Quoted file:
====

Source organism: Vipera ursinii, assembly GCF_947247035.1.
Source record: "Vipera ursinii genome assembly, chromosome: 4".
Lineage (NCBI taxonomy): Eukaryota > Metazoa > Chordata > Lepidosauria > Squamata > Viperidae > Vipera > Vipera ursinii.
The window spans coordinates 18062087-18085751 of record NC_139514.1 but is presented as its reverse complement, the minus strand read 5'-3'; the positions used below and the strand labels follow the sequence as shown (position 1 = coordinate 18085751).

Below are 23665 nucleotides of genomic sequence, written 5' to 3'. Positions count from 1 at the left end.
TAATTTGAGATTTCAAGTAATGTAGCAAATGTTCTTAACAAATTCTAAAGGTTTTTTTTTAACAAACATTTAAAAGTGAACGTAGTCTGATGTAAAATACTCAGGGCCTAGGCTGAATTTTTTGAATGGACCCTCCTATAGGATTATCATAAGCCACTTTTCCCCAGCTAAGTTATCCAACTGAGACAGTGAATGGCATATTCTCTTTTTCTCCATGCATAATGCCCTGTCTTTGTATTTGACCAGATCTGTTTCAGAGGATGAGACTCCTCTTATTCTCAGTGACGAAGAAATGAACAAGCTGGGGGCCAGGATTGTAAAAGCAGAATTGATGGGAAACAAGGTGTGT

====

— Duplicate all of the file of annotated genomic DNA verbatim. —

Source organism: Vipera ursinii, assembly GCF_947247035.1.
Source record: "Vipera ursinii genome assembly, chromosome: 4".
Lineage (NCBI taxonomy): Eukaryota > Metazoa > Chordata > Lepidosauria > Squamata > Viperidae > Vipera > Vipera ursinii.
The window spans coordinates 18062087-18085751 of record NC_139514.1 but is presented as its reverse complement, the minus strand read 5'-3'; the positions used below and the strand labels follow the sequence as shown (position 1 = coordinate 18085751).

Below are 23665 nucleotides of genomic sequence, written 5' to 3'. Positions count from 1 at the left end.
TAATTTGAGATTTCAAGTAATGTAGCAAATGTTCTTAACAAATTCTAAAGGTTTTTTTTTAACAAACATTTAAAAGTGAACGTAGTCTGATGTAAAATACTCAGGGCCTAGGCTGAATTTTTTGAATGGACCCTCCTATAGGATTATCATAAGCCACTTTTCCCCAGCTAAGTTATCCAACTGAGACAGTGAATGGCATATTCTCTTTTTCTCCATGCATAATGCCCTGTCTTTGTATTTGACCAGATCTGTTTCAGAGGATGAGACTCCTCTTATTCTCAGTGACGAAGAAATGAACAAGCTGGGGGCCAGGATTGTAAAAGCAGAATTGATGGGAAACAAGGTGTGT